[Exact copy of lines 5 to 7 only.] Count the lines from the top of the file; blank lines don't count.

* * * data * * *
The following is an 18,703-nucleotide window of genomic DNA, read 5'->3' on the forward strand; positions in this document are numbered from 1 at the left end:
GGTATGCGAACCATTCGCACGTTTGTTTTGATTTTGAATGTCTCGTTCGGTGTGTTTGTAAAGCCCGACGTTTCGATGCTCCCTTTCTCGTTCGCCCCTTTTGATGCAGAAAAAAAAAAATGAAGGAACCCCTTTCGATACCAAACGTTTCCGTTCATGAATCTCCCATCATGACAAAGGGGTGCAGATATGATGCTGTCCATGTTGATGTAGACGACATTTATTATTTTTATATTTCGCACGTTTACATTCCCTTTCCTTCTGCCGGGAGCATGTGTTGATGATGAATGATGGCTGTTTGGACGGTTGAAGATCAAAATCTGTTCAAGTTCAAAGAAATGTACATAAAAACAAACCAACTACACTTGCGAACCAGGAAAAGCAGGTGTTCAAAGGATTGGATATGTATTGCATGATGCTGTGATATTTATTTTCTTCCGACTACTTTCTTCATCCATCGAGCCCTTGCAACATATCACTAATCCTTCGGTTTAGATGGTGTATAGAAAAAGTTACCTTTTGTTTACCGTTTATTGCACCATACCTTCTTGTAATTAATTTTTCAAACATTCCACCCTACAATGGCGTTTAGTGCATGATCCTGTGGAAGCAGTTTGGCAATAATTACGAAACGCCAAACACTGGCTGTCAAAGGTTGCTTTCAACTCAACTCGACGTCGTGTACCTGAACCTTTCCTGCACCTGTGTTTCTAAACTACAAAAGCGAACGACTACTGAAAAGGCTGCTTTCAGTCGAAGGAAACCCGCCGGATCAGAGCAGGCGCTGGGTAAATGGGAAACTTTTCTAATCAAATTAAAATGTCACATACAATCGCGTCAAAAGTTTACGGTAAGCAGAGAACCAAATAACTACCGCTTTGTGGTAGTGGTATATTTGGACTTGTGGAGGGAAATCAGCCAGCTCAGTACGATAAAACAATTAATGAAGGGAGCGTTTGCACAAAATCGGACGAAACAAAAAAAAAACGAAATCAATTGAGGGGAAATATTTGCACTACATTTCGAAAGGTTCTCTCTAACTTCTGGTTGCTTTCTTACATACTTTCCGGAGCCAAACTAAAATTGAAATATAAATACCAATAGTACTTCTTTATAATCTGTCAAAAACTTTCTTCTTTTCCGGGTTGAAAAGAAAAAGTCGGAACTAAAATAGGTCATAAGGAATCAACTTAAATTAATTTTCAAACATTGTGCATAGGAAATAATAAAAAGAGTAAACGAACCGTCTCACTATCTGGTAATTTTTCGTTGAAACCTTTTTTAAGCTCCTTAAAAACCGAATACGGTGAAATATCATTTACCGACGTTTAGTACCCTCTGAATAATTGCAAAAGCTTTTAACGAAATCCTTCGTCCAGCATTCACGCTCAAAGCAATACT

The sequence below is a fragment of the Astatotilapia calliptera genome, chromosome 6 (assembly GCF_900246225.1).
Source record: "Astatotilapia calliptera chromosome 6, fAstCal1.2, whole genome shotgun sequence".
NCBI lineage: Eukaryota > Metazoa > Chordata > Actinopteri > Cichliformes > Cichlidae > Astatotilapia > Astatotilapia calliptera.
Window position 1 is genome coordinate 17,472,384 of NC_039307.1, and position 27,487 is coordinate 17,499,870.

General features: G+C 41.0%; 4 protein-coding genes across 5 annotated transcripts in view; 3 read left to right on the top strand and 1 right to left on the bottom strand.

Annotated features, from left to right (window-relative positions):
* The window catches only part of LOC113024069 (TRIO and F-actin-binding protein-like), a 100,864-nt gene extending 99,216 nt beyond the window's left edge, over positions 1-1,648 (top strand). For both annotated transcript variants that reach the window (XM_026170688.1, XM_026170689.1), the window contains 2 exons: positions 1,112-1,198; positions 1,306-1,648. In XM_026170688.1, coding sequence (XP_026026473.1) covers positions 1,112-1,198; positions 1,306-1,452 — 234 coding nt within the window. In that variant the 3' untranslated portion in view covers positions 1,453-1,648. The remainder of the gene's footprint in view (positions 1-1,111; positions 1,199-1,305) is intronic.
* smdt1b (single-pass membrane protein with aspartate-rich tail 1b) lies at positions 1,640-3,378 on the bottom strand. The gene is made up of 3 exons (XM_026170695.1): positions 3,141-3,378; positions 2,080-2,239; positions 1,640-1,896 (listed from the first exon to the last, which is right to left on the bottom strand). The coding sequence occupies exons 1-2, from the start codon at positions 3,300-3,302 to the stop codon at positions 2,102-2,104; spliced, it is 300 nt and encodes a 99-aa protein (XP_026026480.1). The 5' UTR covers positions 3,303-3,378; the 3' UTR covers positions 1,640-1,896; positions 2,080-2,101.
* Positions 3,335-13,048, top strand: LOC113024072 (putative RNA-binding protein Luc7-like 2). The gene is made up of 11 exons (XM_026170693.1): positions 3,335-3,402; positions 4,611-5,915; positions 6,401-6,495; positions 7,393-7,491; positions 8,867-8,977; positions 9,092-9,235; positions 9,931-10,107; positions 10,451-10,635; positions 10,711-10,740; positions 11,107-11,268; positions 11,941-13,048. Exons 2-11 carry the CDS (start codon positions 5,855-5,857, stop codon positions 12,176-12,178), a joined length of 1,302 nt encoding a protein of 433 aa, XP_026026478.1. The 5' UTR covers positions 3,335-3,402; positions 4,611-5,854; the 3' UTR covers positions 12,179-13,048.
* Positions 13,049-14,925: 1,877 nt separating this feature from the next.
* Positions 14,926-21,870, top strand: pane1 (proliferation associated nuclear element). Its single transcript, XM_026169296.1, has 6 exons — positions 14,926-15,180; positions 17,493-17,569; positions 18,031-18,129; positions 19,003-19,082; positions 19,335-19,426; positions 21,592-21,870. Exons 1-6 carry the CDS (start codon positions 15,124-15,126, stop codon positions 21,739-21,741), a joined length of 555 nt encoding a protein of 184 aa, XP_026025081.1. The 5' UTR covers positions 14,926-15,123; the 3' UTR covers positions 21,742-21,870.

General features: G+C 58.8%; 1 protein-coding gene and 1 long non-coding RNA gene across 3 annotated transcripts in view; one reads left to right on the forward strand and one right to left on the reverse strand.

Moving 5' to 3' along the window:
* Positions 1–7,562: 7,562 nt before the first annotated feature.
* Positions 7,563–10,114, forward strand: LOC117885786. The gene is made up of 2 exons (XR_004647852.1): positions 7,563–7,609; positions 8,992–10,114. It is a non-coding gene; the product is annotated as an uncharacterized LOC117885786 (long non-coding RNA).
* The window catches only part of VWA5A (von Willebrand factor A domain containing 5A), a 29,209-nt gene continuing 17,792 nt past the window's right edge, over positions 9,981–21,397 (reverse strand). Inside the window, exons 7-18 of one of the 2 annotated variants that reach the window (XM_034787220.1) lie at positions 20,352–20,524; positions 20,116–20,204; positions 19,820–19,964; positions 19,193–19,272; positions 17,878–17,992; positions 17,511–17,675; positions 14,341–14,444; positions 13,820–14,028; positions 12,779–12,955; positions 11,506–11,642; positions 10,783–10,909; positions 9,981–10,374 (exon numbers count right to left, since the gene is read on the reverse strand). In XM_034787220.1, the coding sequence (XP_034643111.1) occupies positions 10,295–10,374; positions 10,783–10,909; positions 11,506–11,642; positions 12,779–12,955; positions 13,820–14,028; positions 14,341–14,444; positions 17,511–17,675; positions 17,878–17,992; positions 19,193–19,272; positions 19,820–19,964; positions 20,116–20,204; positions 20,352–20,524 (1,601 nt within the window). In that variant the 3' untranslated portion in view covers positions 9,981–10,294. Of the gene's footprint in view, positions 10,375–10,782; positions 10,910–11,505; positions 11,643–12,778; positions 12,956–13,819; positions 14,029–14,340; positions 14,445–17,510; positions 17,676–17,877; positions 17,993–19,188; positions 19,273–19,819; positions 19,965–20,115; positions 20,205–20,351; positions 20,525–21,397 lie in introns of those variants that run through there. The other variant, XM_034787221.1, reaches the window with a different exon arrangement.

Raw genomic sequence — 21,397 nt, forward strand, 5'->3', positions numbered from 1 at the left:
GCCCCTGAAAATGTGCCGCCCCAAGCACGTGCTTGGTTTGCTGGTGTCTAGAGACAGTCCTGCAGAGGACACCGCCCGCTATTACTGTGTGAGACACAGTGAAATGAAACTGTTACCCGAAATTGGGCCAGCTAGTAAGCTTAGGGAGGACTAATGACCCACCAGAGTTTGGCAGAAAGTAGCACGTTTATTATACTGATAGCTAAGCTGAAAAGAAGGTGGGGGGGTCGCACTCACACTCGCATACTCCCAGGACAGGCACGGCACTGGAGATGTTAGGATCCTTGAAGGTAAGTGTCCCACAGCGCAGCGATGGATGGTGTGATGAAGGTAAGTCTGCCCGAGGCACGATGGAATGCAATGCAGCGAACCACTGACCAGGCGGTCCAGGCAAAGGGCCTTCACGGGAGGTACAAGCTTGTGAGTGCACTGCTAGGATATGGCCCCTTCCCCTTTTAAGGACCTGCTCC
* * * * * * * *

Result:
NCBI lineage: Eukaryota > Metazoa > Chordata > Actinopteri > Cichliformes > Cichlidae > Astatotilapia > Astatotilapia calliptera.
Window position 1 is genome coordinate 17,472,384 of NC_039307.1, and position 27,487 is coordinate 17,499,870.

General features: G+C 41.0%; 4 protein-coding genes across 5 annotated transcripts in view; 3 read left to right on the top strand and 1 right to left on the bottom strand.